I then happily walked home barefoot on the grass, carrying my road shoes in one hand and walking the bike with other. I traversed the newly created park on the hill leading up to my apartment complex. It's still even got that new grass smell, fresh from the carpet rolls. The funny thing is, as much as that sounds like it sucked, it didn't it was great actually. I watched the sunset, as I was happy about the fact that, I was neither in the office, on a buss, or driving. Simply bueatifull realy.

Wednesday, January 28, 2009

Tuesday, January 27, 2009

Road to Roubaix

Showing in SoCal during the Tour of California!- February 21, Pasadena -Vosloh Forum Hall - 7:00 PM

The movie is showing at the Pasadena City College the day the Tour of California swings into town (Feb.21). Between now and January 24th everyone gets two tickets for the price of one! Go here for tickets and information. Link

the bike is a Cento Uno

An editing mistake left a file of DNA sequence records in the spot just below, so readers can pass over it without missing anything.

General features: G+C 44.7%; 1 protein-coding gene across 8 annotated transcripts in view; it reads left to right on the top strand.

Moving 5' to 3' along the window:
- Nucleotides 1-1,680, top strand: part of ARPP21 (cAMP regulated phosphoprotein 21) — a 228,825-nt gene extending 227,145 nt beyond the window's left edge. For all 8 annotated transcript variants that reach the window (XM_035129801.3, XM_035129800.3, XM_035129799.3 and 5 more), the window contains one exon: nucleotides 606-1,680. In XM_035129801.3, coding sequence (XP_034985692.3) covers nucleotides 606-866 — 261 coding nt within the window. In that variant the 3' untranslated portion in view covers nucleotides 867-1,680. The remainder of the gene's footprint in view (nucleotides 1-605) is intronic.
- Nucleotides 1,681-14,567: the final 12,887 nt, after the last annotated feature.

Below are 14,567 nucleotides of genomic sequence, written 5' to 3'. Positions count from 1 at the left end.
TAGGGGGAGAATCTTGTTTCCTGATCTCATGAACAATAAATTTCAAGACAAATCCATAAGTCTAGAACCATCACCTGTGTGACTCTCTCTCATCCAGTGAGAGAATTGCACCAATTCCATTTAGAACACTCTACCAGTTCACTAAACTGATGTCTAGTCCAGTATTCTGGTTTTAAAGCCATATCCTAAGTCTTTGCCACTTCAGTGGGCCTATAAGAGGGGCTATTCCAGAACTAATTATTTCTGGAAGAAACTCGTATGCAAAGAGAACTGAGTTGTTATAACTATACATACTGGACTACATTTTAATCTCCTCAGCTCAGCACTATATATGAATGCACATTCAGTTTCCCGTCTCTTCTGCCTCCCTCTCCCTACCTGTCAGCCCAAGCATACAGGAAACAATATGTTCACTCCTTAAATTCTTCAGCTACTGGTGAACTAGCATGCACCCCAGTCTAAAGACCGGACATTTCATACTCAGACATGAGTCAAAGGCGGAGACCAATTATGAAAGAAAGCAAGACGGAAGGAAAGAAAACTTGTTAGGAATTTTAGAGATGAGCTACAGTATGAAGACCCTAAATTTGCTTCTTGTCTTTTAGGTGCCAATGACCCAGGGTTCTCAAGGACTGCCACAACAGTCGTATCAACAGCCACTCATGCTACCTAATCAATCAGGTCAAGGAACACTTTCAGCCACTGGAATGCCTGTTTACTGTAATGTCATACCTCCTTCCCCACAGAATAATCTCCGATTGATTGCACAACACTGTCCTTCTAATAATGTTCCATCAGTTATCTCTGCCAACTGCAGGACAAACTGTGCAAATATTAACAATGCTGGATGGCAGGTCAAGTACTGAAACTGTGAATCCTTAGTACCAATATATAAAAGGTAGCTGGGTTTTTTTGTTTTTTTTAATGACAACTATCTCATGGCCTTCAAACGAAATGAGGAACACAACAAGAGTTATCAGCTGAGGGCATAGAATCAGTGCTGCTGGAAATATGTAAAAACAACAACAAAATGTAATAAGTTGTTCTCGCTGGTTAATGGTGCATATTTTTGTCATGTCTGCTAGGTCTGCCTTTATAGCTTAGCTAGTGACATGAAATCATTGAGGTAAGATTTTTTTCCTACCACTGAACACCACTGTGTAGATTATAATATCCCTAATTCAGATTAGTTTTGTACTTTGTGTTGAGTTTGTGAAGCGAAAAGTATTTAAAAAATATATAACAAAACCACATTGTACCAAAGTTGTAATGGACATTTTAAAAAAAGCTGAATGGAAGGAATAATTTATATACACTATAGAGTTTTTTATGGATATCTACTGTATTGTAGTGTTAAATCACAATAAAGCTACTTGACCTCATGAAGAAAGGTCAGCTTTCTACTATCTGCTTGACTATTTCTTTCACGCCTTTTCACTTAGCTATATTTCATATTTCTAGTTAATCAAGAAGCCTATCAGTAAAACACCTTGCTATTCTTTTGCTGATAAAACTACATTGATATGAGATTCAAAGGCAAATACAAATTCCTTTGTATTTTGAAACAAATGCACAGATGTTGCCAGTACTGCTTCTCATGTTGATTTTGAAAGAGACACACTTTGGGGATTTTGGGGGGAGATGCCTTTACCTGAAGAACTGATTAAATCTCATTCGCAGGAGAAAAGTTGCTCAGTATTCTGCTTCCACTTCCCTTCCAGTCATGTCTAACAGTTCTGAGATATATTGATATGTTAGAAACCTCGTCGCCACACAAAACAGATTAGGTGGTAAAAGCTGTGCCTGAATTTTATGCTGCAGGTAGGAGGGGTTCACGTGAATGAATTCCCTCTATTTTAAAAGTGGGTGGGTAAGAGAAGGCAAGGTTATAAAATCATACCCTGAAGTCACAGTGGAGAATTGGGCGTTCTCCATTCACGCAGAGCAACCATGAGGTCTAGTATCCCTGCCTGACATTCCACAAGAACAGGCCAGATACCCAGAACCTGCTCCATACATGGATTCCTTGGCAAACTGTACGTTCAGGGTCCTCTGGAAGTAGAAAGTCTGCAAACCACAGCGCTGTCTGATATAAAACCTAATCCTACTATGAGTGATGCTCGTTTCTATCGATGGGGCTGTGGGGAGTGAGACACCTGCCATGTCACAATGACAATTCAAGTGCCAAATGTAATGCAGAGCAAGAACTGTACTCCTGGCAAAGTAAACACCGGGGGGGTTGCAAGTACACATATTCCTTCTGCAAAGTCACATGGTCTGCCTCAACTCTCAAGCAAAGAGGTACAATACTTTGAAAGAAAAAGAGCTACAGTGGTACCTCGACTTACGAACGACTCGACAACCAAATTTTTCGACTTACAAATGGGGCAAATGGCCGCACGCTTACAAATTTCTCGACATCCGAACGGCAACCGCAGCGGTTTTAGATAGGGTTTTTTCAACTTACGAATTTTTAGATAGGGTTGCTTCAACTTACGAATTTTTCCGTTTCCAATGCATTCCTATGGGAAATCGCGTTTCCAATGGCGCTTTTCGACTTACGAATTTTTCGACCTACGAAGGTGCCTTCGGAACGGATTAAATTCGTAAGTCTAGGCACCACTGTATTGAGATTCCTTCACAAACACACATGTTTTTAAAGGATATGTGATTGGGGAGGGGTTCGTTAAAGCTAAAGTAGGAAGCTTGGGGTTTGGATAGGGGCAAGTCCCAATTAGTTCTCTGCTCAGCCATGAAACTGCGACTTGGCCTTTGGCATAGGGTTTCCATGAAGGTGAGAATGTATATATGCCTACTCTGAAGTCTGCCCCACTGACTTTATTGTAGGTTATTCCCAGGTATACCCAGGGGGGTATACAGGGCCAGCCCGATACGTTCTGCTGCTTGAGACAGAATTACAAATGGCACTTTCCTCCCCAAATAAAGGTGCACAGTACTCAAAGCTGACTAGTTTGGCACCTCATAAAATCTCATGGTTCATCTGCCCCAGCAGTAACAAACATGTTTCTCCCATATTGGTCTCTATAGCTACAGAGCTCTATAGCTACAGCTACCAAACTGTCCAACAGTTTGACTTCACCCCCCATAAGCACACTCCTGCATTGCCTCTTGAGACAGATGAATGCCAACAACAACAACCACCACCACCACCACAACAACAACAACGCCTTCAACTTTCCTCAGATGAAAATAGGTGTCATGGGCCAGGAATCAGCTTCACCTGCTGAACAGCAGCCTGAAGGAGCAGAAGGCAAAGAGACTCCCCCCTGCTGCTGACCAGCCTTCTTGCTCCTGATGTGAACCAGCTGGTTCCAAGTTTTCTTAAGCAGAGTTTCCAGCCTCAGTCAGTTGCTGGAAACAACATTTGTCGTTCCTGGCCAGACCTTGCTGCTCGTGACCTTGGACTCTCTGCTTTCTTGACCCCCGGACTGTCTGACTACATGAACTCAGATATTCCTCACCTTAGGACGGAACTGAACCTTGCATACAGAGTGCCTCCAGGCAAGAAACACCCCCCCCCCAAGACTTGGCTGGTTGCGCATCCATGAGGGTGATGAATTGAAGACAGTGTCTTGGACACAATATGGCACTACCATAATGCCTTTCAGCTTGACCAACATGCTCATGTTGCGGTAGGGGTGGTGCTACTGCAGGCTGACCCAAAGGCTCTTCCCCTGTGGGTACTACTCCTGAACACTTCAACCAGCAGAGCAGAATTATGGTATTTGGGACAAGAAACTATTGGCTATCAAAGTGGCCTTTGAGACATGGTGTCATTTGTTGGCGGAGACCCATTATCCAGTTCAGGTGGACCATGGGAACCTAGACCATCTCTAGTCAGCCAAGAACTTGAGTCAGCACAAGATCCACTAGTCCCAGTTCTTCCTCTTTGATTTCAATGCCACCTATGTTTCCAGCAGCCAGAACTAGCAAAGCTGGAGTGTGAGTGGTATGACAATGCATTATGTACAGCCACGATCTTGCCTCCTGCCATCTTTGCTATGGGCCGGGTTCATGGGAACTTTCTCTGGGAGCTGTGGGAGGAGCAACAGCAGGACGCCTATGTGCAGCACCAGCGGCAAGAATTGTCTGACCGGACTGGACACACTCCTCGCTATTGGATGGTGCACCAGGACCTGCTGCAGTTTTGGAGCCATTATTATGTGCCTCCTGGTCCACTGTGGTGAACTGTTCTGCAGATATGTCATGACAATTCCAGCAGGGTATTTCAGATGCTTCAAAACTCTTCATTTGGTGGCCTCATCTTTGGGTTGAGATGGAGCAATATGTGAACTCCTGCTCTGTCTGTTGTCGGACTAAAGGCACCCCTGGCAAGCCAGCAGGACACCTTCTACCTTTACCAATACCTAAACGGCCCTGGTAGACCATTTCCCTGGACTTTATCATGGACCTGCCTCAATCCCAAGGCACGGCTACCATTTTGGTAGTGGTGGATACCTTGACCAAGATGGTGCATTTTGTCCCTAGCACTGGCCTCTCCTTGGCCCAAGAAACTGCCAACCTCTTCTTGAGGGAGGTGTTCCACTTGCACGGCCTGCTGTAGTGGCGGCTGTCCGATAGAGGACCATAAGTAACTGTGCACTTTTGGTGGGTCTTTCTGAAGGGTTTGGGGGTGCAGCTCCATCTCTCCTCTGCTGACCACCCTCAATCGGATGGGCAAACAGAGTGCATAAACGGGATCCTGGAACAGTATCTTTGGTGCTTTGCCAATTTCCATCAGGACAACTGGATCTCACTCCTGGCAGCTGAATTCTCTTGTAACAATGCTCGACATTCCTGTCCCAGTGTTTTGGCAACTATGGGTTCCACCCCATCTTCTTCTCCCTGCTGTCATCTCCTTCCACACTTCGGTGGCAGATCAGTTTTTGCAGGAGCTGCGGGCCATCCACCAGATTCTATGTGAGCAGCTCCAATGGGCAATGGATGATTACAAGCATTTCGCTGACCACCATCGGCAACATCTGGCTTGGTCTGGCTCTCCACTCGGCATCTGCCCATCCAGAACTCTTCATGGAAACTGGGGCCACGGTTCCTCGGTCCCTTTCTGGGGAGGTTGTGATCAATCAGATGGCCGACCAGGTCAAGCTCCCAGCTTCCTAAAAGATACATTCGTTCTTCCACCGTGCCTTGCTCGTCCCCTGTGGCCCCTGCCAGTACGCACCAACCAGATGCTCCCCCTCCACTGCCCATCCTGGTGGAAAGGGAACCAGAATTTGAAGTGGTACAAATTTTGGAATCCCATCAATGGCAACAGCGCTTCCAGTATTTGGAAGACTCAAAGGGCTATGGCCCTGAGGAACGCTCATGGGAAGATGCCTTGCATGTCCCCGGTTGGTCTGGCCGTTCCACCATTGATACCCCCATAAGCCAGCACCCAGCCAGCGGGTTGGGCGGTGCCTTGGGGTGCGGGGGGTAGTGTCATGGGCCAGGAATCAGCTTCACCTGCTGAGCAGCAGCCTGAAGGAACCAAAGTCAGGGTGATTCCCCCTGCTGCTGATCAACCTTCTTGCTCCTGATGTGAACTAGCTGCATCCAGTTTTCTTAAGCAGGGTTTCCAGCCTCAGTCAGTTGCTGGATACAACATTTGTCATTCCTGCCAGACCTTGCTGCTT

It has come to my attention recently that people are in fact reading my blog. I now even have (update) 9 followers. I use the term, “Reading” loosely because that would imply that I actually write something, on a regular basis with some level of competence above that of a high school freshmen. But thats ok, I know when people say, “I enjoyed reading a post today on k-wall blog” (and yes someone has actually said it) they really mean, “I liked looking at the pretty pictures of the really expensive bikes”. However I do realize, dear reader that you must have many questions. Questions like, “what’s the deal with all the expensive bikes? where do they come from?, what’s the point of this blog? why is there a seal driving a boat? I’d like to day I could provide you with answers, but I really can’t. The blog is what it is, and Im kind of just along for the ride. I can reveal to you however, that the steady stream of high end bikes is made possible by a good relationship I have, with two dudes who build and sell absurdly nice bikes. In many ways blogging is like many things in life, where 70% of it is just showing up and looking the part. You can pretty much fudge the rest.